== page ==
From the proposed airport at Notre-Dame-des-Landes and the nuclear waste site in Bure -- both in France -- to the "Montagne d'Or" gold mine project in French Guiana and the Belo Monte dam in Brazil, all around the world local populations are rising up to block the paths of big industries and protect their natural surroundings.
Here's a look at some of the ways that citizens can make a stand, with Marine Calmet, a French lawyer, specializing in environmental law.
In the summer of 2019, 150 French citizens were randomly selected to take part in a citizen assembly with the ambitious task of formulating concrete proposals to the government, in the aim of creating new legislation to give the country the means of attaining the objectives outlined in the Paris Agreement.
This initiative was known as the Citizens Convention for Climate. Marine Calmet, a lawyer specializing in the environment and indigenous peoples' rights, followed the whole process from the outset. She was first interviewed as an expert to provide information for the assembly to reflect on, before accompanying the members of the assembly ahead of negotiations with government ministers. Unfortunately, the proposals from the Convention's members were largely scaled down. In particular, the flagship measure of creating an ecocide offense.
So how can France fill its legal void, outlined by Marine Calmet in her book " Devenir gardiens de la nature " [Becoming guardians of nature], published in March 2021 by Éditions Tana? What solutions are available to citizens who want to take action and get their voices heard when it comes to climate-related matters that affect them directly? ETX Studio caught up with Marine Calmet to find out.
Tell us about the "citizen protector of the living" status that you promote through Wild Legal, the interactive legal program that you co-founded.
We work on the assumption that the law is a very interesting tool for obtaining justice and that you have to use innovative procedures. We are notably working on the case of red mud pollution off the coast of Marseille, which we are trying to get recognized as an ecocide, because it has led to the destruction of the marine ecosystem in the bay of Cassis. This is the kind of case that's won on all fronts: not just in the courthouse, but also on the street. The law and [citizen] mobilization really go hand in hand.
For me, it's important to say that, because there is a cultural change to obtain, a realization or awakening that would change our society profoundly. Today, there are projects that endanger nature and ecosystems, against which we should of course be opposed. But, to me, it also seems crucial to think about what comes next.
Because it's also this mechanism of thought that will allow us to replace the functioning of the world as it currently is. We must be capable of looking forward and expressing what we would like to see tomorrow. The projects that are being developed around sustainable agriculture are, in my view, a good example, because they're fighting against the destruction of nature, while also seeking to build new, more positive models.
Are there any legal models founded on the rights of nature elsewhere in the world from which the French legal system could draw inspiration?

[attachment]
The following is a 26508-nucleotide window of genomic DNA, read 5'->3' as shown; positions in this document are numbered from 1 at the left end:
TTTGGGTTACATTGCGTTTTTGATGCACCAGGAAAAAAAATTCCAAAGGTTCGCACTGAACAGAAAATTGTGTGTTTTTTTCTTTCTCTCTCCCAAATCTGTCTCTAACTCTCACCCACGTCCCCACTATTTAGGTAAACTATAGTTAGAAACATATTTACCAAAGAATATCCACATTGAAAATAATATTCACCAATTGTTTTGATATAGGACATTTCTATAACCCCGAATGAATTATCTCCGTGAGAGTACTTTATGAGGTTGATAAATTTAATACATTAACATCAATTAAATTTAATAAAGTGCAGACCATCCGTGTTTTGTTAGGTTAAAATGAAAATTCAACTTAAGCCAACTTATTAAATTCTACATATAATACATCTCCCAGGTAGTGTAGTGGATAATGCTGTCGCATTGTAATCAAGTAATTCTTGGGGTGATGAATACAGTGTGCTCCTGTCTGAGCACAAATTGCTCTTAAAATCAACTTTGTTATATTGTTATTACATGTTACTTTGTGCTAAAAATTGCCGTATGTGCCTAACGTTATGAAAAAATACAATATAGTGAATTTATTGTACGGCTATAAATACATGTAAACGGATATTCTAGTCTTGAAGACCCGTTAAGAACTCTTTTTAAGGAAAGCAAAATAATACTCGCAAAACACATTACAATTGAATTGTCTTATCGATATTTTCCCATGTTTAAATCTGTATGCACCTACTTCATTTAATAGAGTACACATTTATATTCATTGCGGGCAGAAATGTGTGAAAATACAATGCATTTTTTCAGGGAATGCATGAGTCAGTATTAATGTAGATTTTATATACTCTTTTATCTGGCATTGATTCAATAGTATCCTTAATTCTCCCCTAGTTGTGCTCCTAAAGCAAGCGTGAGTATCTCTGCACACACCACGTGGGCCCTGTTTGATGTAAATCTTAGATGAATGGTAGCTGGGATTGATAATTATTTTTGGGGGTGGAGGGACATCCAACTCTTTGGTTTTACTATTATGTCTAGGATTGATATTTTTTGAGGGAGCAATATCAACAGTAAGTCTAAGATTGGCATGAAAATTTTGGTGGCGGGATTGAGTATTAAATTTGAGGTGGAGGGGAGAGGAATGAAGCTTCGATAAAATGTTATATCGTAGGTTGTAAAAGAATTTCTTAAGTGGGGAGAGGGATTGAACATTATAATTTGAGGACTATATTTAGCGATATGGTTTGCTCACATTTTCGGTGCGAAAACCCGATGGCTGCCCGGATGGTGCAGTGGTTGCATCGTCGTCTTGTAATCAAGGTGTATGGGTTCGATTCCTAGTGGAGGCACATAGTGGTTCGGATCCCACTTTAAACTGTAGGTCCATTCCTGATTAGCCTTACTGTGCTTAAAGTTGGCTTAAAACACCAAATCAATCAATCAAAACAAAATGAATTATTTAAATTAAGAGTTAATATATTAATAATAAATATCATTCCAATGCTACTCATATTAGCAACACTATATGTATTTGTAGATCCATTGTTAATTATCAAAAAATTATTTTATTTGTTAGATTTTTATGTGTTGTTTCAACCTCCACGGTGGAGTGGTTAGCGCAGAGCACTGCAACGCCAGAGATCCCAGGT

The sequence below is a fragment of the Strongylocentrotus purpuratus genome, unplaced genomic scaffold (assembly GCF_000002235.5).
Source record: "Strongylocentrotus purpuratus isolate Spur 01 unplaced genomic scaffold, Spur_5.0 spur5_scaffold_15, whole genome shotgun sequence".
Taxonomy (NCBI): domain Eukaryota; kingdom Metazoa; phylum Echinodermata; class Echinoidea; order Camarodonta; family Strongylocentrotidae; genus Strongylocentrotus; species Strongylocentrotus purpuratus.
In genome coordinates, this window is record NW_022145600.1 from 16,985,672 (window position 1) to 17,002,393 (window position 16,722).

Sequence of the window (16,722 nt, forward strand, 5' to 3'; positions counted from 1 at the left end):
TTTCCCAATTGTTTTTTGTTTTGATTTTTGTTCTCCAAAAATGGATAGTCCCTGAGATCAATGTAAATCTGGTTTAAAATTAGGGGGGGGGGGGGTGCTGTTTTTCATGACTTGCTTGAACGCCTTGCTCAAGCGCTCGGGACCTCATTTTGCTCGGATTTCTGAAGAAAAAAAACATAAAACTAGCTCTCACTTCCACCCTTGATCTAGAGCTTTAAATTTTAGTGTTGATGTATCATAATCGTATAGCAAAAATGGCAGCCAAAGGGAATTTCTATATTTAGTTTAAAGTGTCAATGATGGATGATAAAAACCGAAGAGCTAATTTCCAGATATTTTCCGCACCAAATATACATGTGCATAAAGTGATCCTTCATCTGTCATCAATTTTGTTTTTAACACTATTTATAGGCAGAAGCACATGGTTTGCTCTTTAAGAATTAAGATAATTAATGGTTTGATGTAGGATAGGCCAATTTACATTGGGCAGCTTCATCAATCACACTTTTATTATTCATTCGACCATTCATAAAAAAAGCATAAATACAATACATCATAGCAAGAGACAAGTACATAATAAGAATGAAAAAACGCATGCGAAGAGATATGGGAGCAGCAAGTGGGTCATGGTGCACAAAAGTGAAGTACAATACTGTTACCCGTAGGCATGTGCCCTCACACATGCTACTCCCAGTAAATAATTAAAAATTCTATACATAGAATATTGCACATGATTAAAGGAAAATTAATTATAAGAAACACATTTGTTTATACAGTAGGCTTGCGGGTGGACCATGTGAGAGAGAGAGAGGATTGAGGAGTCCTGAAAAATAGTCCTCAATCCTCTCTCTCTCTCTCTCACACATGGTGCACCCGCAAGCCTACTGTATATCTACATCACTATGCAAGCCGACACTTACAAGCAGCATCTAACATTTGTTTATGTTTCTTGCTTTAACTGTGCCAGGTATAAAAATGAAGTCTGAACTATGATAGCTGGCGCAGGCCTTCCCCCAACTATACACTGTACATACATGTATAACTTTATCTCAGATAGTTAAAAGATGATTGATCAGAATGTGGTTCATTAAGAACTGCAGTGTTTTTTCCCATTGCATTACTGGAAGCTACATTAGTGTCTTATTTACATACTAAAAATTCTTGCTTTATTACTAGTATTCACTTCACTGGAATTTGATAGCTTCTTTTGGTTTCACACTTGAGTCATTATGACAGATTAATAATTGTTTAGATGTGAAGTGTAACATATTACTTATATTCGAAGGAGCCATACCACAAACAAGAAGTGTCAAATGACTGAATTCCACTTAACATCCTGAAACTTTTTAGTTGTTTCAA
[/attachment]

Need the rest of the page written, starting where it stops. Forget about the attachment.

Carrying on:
There are some that I really like: the model of a protocol for indigenous consultations, which has developed in Brazil, notably with the fight against the major dam at Belo Monte. In seeing that they weren't being listened to by the drivers of these big projects, the [indeginous] peoples started to write their own consultation protocols, outlining the way in which they wished to be consulted on each project, each political decision that could have an impact on their life.
With this approach, the collective is placed at the heart of the action -- we rationalize together, as a group, and not as individuals. I think that this way of working is essential because it represents the future of a participative democracy. The idea of the Citizens' Convention for Climate [a citizens' assembly in France], which is a real democratic singularity, was originally very good because it showed that we can find other ways of progressing together, of building a democracy that's more suited to our lands.
Who are the guardians of nature that you talk about in your book?
The citizens that I call guardians of nature are people who emancipate themselves from human laws to make us understand that there are laws governed by nature that humans cannot remove themselves from. Science shows us, for example, that the rules that value growth and profit to the detriment of the rest are not coherent with the laws of physics and biology, as this disrupts the planet to such an extent that they are in the process of making it inhabitable.
People who favor the intangible laws of nature, by centering the protection of human rights at the heart of the living community, have understood this. The rights of nature are much larger than the anthropocentric systems that we have created. They are granted to the guardians of nature, for example, to the Maori people of New Zealand with the Whanganui River, or the Atrato River in Colombia. It's about being part of a drive to make decisions, to be part of the action. In France too, we can see that inhabitants are the best guardians of their territories.
It is urgent to re-establish a balance between democratic power and the power of citizens, sidelined for a long time in the decisions that nevertheless affect them first and foremost. The French National Assembly is, for example, not very representative of the general interest, because the people who sit in it are, for the most part, the privileged of our societies. The status of guardian of nature is necessary if we want to reform our institutions, which today do not allow us to rise to the challenges of our century.
This interview has been translated from French.